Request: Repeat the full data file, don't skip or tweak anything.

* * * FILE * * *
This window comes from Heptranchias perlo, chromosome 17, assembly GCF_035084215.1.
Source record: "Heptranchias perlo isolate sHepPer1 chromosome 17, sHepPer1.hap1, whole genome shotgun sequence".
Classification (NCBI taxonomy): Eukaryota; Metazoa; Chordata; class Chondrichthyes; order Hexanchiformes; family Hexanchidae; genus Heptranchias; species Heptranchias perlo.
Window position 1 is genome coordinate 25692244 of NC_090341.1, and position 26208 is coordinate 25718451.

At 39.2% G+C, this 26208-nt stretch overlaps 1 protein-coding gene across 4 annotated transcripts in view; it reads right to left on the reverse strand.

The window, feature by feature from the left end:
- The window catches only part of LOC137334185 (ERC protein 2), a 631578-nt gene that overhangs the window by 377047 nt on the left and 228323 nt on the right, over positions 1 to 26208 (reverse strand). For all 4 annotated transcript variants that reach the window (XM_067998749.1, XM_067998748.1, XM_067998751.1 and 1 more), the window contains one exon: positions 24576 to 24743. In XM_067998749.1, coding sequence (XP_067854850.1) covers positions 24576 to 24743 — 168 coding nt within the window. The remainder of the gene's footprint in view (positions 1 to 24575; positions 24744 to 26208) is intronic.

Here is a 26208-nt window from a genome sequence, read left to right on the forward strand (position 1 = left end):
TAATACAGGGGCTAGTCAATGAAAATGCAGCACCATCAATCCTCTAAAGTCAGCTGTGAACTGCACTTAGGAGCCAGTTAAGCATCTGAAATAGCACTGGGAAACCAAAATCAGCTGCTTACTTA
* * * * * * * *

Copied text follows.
This window comes from Heptranchias perlo, chromosome 17, assembly GCF_035084215.1.
Source record: "Heptranchias perlo isolate sHepPer1 chromosome 17, sHepPer1.hap1, whole genome shotgun sequence".
Classification (NCBI taxonomy): Eukaryota; Metazoa; Chordata; class Chondrichthyes; order Hexanchiformes; family Hexanchidae; genus Heptranchias; species Heptranchias perlo.
Window position 1 is genome coordinate 25692244 of NC_090341.1, and position 26208 is coordinate 25718451.

At 39.2% G+C, this 26208-nt stretch overlaps 1 protein-coding gene across 4 annotated transcripts in view; it reads right to left on the reverse strand.

The window, feature by feature from the left end:
- The window catches only part of LOC137334185 (ERC protein 2), a 631578-nt gene that overhangs the window by 377047 nt on the left and 228323 nt on the right, over positions 1 to 26208 (reverse strand). For all 4 annotated transcript variants that reach the window (XM_067998749.1, XM_067998748.1, XM_067998751.1 and 1 more), the window contains one exon: positions 24576 to 24743. In XM_067998749.1, coding sequence (XP_067854850.1) covers positions 24576 to 24743 — 168 coding nt within the window. The remainder of the gene's footprint in view (positions 1 to 24575; positions 24744 to 26208) is intronic.

Here is a 26208-nt window from a genome sequence, read left to right on the forward strand (position 1 = left end):
TAATACAGGGGCTAGTCAATGAAAATGCAGCACCATCAATCCTCTAAAGTCAGCTGTGAACTGCACTTAGGAGCCAGTTAAGCATCTGAAATAGCACTGGGAAACCAAAATCAGCTGCTTACTTA